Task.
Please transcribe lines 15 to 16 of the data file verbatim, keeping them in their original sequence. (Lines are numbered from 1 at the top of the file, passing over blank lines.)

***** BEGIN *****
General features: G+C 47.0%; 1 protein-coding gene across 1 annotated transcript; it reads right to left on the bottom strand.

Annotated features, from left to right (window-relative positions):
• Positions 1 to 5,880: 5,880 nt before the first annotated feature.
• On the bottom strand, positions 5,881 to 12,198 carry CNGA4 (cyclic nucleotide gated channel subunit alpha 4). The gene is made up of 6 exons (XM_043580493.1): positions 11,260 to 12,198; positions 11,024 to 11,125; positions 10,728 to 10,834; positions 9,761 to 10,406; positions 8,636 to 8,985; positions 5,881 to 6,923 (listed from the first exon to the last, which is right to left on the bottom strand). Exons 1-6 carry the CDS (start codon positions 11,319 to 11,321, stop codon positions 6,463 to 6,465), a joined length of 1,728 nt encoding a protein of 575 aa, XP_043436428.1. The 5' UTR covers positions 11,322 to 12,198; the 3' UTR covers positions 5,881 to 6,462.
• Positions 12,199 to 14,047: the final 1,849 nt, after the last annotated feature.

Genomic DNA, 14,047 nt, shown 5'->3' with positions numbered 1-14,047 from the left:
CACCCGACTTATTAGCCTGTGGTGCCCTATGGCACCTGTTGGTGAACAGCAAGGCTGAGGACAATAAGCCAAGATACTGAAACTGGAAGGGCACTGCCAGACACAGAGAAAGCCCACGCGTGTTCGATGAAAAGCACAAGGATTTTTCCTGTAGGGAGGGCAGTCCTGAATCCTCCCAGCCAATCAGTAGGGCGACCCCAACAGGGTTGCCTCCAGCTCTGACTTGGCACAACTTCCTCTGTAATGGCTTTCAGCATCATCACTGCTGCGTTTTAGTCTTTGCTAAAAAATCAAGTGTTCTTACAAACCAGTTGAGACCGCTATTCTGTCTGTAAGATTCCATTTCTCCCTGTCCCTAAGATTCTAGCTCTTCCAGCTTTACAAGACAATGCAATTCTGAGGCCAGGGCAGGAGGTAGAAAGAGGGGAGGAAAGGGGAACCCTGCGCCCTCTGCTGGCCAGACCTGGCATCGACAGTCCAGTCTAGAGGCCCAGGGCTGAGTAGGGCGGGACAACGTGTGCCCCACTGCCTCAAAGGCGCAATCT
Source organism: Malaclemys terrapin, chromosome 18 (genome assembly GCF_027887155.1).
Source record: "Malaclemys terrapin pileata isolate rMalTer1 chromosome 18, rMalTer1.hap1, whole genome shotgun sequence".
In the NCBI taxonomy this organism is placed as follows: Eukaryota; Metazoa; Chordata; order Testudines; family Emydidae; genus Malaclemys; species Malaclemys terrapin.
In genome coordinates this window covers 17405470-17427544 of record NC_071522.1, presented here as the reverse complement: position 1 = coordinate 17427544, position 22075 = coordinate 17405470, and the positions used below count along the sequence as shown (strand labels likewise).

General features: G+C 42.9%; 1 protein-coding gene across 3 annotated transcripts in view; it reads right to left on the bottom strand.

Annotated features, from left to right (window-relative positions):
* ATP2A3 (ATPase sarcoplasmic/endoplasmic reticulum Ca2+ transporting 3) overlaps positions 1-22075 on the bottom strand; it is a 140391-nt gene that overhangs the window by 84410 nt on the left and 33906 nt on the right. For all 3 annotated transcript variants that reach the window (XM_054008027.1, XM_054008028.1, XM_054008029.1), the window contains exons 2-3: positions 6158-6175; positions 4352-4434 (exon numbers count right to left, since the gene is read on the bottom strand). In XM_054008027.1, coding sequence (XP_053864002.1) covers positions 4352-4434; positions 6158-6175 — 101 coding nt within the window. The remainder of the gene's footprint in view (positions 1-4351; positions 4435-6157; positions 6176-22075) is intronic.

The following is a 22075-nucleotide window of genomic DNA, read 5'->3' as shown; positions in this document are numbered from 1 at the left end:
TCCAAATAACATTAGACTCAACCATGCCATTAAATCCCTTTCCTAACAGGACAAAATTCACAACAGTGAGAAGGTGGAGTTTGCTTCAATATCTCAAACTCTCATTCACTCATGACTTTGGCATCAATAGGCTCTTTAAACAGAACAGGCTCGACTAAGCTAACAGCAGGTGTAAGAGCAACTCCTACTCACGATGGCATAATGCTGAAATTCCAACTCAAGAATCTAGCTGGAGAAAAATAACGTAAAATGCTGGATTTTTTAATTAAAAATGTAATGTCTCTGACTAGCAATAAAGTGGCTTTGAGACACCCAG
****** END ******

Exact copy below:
The following is a 22075-nucleotide window of genomic DNA, read 5'->3' as shown; positions in this document are numbered from 1 at the left end:
TCCAAATAACATTAGACTCAACCATGCCATTAAATCCCTTTCCTAACAGGACAAAATTCACAACAGTGAGAAGGTGGAGTTTGCTTCAATATCTCAAACTCTCATTCACTCATGACTTTGGCATCAATAGGCTCTTTAAACAGAACAGGCTCGACTAAGCTAACAGCAGGTGTAAGAGCAACTCCTACTCACGATGGCATAATGCTGAAATTCCAACTCAAGAATCTAGCTGGAGAAAAATAACGTAAAATGCTGGATTTTTTAATTAAAAATGTAATGTCTCTGACTAGCAATAAAGTGGCTTTGAGACACCCAG